In splendid isolation ... this lonely household is linked to the outside world through the sound’s waterborne postman. Photo Bill Richards.Many of the difficulties they encountered in the 19th century became more difficult in the 20th. Critically, wool prices plunged after World War II. Financially marginal sheep farms, as most of them were, become untenable.
The farmers now have just about all moved out. There’s only one sheep farm left on Pelorus Sound, plus a resort where a flock has been retained for the interest of visitors. Sheep numbers along the sound have plummeted from 200,000 to fewer than 5,000.
Pine trees have now been planted over wide areas of former farming land, but observers say these projects too have produced only marginal returns, particularly on the outer reaches of the sounds. Nick Martin quotes the experience of one investor who waited patiently for 27 years for the pine trees to mature, then realised just $1 per tree after covering costs.
The saddest slopes along these magnificent waterways are those where the pine trees have been harvested and the ground has been left completely bare except for a litter of logs that were not worth hauling away.

The marina at Havelock, home base of the Pelorus Sound postie.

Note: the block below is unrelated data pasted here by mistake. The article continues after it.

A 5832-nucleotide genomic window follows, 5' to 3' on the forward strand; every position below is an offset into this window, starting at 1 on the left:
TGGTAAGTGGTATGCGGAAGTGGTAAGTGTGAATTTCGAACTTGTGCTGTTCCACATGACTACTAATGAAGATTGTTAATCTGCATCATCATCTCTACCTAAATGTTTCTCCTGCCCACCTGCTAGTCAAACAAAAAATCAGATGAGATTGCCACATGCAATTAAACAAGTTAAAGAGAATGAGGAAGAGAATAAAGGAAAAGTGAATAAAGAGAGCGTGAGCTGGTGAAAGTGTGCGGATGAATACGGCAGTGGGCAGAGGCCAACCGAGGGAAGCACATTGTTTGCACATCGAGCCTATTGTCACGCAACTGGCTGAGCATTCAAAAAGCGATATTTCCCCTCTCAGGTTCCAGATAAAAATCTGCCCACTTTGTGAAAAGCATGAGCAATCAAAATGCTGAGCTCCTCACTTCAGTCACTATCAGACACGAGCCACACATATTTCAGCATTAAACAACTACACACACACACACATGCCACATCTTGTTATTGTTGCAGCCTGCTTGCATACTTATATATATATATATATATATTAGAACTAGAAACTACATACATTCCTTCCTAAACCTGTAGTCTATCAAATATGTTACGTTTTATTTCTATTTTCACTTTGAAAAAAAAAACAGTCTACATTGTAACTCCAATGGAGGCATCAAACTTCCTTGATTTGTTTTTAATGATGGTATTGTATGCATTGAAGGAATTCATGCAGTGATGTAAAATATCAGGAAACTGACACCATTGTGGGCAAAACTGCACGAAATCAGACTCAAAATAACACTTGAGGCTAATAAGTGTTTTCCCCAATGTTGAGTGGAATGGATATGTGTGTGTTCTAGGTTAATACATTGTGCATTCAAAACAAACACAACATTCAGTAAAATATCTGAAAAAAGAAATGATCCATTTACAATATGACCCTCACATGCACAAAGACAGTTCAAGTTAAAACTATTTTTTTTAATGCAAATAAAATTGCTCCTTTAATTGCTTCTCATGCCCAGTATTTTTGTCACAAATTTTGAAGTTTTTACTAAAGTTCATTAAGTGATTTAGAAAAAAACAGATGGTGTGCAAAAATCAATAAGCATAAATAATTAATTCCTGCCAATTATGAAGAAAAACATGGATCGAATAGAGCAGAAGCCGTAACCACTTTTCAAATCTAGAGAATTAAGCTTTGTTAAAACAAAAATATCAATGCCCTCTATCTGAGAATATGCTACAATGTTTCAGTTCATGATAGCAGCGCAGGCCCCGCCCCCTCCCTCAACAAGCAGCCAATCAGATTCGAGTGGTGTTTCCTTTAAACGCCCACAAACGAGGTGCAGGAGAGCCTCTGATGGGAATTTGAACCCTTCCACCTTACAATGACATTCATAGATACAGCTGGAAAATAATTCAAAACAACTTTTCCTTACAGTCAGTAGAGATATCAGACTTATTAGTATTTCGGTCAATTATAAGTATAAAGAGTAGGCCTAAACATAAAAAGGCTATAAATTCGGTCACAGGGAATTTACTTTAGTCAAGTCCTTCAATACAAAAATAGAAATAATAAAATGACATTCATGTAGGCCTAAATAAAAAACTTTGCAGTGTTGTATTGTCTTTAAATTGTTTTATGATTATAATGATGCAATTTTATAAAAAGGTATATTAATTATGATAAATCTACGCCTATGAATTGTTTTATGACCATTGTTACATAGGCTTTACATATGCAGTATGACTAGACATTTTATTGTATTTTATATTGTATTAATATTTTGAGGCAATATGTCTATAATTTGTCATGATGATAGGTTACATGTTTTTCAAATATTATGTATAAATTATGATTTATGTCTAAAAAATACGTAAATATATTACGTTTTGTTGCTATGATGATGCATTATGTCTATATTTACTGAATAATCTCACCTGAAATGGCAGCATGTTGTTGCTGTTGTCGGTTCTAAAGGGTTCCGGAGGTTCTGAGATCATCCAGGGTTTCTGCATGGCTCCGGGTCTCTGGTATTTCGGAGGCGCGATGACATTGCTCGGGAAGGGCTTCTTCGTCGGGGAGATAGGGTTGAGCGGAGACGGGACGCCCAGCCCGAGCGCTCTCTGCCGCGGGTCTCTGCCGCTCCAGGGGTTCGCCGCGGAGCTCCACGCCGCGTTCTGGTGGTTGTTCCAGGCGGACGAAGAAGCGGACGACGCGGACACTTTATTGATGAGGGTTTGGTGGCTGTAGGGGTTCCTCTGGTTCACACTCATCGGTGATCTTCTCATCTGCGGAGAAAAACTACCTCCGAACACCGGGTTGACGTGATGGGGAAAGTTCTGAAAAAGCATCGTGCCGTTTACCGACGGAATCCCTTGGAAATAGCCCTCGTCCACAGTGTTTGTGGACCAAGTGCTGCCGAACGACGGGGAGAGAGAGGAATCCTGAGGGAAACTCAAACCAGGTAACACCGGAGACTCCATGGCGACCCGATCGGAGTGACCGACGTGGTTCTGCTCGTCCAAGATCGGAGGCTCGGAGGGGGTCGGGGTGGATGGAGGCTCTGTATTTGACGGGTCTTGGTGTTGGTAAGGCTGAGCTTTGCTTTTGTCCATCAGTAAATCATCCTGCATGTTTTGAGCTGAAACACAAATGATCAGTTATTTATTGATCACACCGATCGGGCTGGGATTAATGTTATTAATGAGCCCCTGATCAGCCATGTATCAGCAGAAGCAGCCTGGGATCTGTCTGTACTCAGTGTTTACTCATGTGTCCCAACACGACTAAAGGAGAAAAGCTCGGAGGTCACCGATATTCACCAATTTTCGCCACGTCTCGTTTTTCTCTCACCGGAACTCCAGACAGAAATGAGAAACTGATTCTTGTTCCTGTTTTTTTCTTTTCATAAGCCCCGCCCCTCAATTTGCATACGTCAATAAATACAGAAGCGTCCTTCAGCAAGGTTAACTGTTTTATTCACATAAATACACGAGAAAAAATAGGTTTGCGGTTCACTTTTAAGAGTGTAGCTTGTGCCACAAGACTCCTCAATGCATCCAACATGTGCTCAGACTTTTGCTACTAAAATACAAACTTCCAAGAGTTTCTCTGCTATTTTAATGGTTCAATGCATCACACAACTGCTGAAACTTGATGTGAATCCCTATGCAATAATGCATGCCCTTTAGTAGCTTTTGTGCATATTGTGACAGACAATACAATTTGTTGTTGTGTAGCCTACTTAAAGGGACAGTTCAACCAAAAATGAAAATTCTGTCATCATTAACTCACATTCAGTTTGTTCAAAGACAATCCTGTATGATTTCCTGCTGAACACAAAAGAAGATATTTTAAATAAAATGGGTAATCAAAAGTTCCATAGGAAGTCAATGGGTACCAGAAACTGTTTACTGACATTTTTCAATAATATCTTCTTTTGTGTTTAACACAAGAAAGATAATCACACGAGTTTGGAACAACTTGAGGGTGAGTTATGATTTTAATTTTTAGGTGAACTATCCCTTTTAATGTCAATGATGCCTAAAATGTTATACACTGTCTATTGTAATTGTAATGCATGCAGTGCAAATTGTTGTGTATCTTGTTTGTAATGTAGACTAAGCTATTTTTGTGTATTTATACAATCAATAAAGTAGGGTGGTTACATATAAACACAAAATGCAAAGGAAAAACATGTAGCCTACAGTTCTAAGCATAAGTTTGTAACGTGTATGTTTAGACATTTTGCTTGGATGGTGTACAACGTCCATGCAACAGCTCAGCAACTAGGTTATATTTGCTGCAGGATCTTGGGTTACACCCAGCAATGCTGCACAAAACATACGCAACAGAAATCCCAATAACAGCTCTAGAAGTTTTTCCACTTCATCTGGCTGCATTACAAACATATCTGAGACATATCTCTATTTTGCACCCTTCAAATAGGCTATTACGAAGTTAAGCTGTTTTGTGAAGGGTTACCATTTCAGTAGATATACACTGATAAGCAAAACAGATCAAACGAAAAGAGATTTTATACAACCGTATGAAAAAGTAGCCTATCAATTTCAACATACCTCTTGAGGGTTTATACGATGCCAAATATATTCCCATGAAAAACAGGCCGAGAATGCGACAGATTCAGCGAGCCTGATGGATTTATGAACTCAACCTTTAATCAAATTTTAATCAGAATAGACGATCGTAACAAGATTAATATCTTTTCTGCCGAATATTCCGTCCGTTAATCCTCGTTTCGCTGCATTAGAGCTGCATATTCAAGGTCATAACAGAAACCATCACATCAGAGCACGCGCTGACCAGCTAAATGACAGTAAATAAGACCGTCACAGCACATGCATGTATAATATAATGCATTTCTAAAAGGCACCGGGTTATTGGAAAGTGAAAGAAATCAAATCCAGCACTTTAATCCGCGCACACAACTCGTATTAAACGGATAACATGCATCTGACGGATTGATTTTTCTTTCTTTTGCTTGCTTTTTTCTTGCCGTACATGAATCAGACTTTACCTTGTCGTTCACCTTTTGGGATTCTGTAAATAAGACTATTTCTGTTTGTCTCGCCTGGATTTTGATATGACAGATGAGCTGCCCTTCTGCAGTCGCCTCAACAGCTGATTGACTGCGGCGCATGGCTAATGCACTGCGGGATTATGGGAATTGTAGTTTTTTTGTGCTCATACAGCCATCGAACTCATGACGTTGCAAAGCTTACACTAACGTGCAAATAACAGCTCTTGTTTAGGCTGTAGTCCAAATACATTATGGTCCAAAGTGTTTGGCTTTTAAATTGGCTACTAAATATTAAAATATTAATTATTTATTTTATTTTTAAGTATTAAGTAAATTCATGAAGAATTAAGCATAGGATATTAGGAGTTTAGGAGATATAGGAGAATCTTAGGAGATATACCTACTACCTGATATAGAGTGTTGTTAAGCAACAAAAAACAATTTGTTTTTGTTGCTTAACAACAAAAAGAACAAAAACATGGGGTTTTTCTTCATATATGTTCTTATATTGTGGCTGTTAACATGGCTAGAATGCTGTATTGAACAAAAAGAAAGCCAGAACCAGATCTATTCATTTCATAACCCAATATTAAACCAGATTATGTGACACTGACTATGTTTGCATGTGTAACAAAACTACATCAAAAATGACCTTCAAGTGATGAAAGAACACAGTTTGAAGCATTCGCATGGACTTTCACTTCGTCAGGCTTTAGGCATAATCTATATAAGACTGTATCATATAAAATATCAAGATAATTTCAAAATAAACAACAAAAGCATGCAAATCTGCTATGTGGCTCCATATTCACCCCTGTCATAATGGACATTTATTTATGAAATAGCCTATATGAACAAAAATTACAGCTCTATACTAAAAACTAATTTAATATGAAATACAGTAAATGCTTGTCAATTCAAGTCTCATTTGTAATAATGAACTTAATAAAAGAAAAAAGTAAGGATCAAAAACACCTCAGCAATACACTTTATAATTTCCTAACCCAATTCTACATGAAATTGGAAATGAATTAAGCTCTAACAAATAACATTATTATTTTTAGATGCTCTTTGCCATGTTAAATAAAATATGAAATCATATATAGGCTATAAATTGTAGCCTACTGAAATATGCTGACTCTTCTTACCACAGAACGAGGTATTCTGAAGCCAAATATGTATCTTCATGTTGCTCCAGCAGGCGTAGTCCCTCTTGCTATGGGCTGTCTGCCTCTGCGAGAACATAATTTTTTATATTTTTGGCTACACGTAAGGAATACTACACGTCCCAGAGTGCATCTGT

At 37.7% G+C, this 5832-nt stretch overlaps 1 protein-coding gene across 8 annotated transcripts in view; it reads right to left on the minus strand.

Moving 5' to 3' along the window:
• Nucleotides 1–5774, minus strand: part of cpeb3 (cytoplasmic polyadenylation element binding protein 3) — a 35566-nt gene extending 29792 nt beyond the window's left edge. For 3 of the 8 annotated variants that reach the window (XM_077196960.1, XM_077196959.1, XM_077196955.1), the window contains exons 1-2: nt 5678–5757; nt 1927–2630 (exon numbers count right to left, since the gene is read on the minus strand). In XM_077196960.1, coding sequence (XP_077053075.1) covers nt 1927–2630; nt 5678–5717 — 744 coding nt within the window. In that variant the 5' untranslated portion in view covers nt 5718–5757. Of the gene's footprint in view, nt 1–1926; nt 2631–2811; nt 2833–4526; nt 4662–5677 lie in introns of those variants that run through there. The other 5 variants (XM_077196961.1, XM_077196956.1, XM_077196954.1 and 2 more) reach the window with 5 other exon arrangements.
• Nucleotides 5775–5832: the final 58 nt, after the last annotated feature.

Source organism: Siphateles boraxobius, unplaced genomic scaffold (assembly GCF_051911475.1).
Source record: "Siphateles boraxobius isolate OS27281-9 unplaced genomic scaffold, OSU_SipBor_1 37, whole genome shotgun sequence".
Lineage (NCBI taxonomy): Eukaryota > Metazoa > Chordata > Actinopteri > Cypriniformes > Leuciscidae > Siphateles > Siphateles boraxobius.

So the sounds are mostly silent again. And, for most observers, there’s good news: the native trees, shrubs and grasses are returning, vigorously, and reclaiming a lot of the vacated farmland. Martin can point to several areas that were open grazing properties when he took over the postman’s role 20 years ago and are now thickly wooded with natural trees.
“I think it’s great,” he says. “These areas are looking so much better now.”
Scarred hillside, Pelorus Sound.Is Nick happy to see commercial activity retreat and nature regain its hold?
“Hell yes,” he says. “The seeds have been waiting in the ground. Now they have their chance. The natural regrowth is spreading like wildfire, and it looks good.”
Five property owners on Pelorus Sound have now created nature reserves on their freeholdings to protect native flora and fauna. What’s more, according to Nick Martin, the waterborne postie, just about everyone out there would like to see the whole sound revert to its original state.
Mother Nature, it seems, is seizing the present opportunity to fix it for them.
h For information about joining Nick and Val Martin on the Pelorus Mail Run visit

* Bill Richards, a journalist, served many years as media and external relations manager with the National Trust and the Australian National Maritime Museum in Sydney.